‘(1) The Secretary of State may by order made by statutory instrument designate an event to be of national significance.
(2) Where an event has been so designated under subsection (1) the Secretary of State may grant permission for the organising body to impose additional terms and conditions on the sale of tickets for the event, including—
(a) the power to specify persons to act as official traders authorised to sell tickets for the event;
(b) the power to withdraw tickets advertised by a person who is not authorised as an official trader; and
(c) the power to recall unsold tickets from official traders.
(3) Where an event has been so designated under subsection (1) it shall be an offence for any person other than an official trader to sell tickets for the event—
(a) in a public place or in the course of a business; and
(b) otherwise than in accordance with written authorisation from the organising body.
(4) For the purposes of this section—
“ticket” means anything which is or purports to be a ticket for the designated event;
“selling” includes a reference to—
(a) offering to sell a ticket;(b) exposing a ticket for sale;(c) advertising that a ticket is available for purchase; and(d) giving, or offering to give, a ticket to a person who pays or agrees to pay for some other goods or services.
“organising body” means a person specified by the Secretary of State as responsible for organising of the event.
(5) A person shall (without prejudice to the generality of subsection (3)(a)) be treated as acting in the course of a business if he does anything as a result of which he makes a profit or aims to make a profit.
(6) A person does not commit an offence under subsection (3) by advertising that a ticket is available for purchase if—
(a) the sale of the ticket if purchased would be in the course of a business only by reason of subsection (5); and
(b) the person does not know, and could not reasonably be expected to discover, that subsection (5) would apply to the sale.
(7) A person does not commit an offence under subsection (3) (whether actual or inchoate) only by virtue of making facilities available in connection with electronic communication or the storage of electronic data.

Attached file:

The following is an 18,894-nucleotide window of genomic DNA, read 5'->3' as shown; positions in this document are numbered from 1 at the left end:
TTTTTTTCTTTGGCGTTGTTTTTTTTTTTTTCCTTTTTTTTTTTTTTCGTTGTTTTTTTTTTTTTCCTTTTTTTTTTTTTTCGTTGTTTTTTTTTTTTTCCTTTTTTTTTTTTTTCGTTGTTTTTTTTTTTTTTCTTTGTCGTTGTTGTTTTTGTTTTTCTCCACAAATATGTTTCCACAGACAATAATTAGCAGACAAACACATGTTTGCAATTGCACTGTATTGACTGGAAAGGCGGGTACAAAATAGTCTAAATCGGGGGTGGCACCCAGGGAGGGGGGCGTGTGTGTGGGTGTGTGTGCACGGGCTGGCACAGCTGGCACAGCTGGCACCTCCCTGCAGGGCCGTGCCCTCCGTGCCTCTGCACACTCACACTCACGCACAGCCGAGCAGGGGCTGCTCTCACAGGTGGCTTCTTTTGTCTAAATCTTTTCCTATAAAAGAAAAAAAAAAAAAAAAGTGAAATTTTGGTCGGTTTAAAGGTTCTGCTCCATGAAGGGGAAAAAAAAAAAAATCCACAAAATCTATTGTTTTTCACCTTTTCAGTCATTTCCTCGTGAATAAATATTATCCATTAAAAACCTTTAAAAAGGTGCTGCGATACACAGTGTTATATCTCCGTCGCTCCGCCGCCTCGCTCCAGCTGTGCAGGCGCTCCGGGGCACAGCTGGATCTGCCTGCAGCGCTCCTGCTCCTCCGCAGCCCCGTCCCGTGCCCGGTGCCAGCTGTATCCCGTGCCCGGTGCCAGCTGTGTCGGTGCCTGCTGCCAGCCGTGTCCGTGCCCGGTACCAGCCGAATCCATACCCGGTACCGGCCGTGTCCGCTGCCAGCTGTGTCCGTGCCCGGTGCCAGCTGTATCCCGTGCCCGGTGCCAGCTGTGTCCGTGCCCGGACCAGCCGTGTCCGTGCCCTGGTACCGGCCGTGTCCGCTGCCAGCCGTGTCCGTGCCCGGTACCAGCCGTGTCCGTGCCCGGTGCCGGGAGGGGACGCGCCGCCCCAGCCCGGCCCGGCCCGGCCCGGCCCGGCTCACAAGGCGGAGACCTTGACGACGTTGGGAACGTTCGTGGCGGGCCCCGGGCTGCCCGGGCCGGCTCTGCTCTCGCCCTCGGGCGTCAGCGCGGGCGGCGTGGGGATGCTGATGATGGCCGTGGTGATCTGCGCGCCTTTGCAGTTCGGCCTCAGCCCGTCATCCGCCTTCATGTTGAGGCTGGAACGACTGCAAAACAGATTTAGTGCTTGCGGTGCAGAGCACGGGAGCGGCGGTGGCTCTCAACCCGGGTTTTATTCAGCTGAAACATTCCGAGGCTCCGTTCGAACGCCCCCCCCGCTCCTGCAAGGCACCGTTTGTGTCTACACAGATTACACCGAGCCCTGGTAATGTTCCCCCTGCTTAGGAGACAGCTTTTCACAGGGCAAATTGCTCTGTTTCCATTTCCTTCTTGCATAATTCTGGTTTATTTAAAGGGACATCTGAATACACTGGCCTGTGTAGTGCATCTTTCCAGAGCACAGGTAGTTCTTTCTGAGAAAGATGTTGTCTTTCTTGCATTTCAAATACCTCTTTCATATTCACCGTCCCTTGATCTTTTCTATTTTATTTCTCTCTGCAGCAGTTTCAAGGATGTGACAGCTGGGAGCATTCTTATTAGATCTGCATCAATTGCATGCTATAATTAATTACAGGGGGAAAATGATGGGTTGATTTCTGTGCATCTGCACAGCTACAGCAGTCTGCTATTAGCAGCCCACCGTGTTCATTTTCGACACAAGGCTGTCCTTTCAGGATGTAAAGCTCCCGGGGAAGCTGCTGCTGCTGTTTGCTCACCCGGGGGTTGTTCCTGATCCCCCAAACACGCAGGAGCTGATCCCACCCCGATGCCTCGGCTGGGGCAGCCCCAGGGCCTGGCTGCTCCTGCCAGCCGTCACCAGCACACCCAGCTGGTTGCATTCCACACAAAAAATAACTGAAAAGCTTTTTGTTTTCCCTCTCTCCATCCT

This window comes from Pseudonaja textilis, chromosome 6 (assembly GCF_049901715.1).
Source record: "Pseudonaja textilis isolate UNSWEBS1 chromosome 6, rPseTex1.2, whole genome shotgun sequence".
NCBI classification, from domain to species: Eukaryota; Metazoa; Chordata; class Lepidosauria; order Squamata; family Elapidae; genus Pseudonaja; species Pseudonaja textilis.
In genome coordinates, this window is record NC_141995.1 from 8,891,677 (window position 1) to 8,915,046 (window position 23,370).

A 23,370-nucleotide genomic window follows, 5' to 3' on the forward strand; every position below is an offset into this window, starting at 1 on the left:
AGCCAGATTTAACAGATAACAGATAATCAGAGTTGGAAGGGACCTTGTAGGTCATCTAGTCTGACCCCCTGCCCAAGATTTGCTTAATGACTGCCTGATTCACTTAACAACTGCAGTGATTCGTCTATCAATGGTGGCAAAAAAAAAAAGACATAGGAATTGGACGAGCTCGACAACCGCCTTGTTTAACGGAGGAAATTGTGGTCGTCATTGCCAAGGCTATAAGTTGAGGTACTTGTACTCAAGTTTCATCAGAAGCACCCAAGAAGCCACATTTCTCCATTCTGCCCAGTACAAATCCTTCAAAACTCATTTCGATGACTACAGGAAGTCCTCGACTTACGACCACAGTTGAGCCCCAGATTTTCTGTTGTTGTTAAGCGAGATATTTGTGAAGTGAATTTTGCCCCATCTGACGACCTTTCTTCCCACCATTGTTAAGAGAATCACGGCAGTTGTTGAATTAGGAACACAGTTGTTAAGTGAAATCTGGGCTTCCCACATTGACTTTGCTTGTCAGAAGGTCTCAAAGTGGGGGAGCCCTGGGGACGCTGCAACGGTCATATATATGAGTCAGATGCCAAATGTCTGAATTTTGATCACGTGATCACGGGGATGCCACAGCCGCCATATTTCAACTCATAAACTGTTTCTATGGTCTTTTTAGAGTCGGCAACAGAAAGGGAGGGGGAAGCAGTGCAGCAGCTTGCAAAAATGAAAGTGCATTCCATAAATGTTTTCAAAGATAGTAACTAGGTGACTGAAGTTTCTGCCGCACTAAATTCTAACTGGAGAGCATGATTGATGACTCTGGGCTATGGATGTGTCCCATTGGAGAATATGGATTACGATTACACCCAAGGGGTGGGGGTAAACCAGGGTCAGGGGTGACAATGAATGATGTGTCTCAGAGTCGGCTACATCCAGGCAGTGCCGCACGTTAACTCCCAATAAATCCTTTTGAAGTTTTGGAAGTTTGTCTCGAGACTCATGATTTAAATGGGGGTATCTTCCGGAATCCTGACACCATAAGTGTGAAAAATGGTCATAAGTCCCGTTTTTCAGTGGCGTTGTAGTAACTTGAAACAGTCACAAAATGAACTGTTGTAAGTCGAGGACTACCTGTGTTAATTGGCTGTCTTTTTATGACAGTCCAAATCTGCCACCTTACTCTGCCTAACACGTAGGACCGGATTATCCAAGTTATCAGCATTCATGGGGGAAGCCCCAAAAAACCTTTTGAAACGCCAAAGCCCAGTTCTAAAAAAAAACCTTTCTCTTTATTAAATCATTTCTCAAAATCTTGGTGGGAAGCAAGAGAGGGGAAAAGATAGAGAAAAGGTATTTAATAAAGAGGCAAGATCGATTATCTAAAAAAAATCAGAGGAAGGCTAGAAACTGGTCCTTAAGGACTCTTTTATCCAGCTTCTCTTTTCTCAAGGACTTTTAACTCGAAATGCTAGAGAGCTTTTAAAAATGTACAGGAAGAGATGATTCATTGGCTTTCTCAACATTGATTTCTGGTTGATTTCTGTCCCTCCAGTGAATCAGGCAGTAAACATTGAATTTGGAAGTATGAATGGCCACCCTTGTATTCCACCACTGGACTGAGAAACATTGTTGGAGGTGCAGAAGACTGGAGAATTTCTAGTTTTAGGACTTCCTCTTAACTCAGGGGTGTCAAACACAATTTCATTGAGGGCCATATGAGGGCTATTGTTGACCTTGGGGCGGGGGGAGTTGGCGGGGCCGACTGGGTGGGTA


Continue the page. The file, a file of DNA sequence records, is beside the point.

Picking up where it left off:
(8) Where a person who provides services for electronic communication or for the storage of electronic data discovers that they are being used in connection with the commission of an offence under subsection (3), the defence in subsection (7) does not apply in respect of continued provision of the services after the shortest time reasonably required to withdraw them.
(9) A person guilty of an offence under subsection (3) shall be liable on summary conviction to a fine not exceeding level 5 on the standard scale.
(10) Section 32(2)(b) of the Police and Criminal Evidence Act 1984 (c. 60) (power to search premises) shall, in its application to the offence under subsection (3) above, permit the searching of a vehicle which a constable reasonably thinks was used in connection with the offence.
(11) Subsection (13) applies where a person in Scotland is arrested in connection with the commission of an offence under subsection (3).
(12) For the purposes of recovering evidence relating to the offence, a constable in Scotland may without warrant enter and search—
(a) premises in which the person was when arrested or immediately before he was arrested; and
(b) a vehicle which the constable reasonably believes is being used or was used in connection with the offence.
(13) Subsection (12) is without prejudice to any power of entry or search which is otherwise exercisable by a constable in Scotland.
(14) A statutory instrument containing an order under subsection (1) is not to be made unless a draft of the instrument has been laid before, and approved by a resolution of, each House of Parliament.’.—(Stella Creasy.)
Brought up, and read the First time.
With this it will be convenient to discuss the following:
New clause 12—Right to full refund: ticketed events—
‘An event organiser must issue a full cash refund where their tickets are returned to them up to 24 hours before the start of the event.’.
New clause 13—Goods to be as described: meat products—
‘(1) All products containing halal and kosher meat shall be labelled as such at the point of sale by retail and food outlets.
(2) A food outlet is anywhere where food is served to the public.’.
New clause 14—Communications services: change of service provider—
‘(1) Section 3 of the Communications Act 2003 is amended as follows.
(2) At the end of subsection (2)(b) insert “with a switching process that is led by the receiving communications service provider”.’.
New clause 15—Right to corrective action—
‘(1) This section applies if either—
(a) the responsible economic actor has identified that goods supplied present a health and safety risk to the consumer; or
(b) the appropriate authority has identified that goods supplied present a risk to the public safety; and as a result, the product is subject to corrective action by either party (a “recall action”).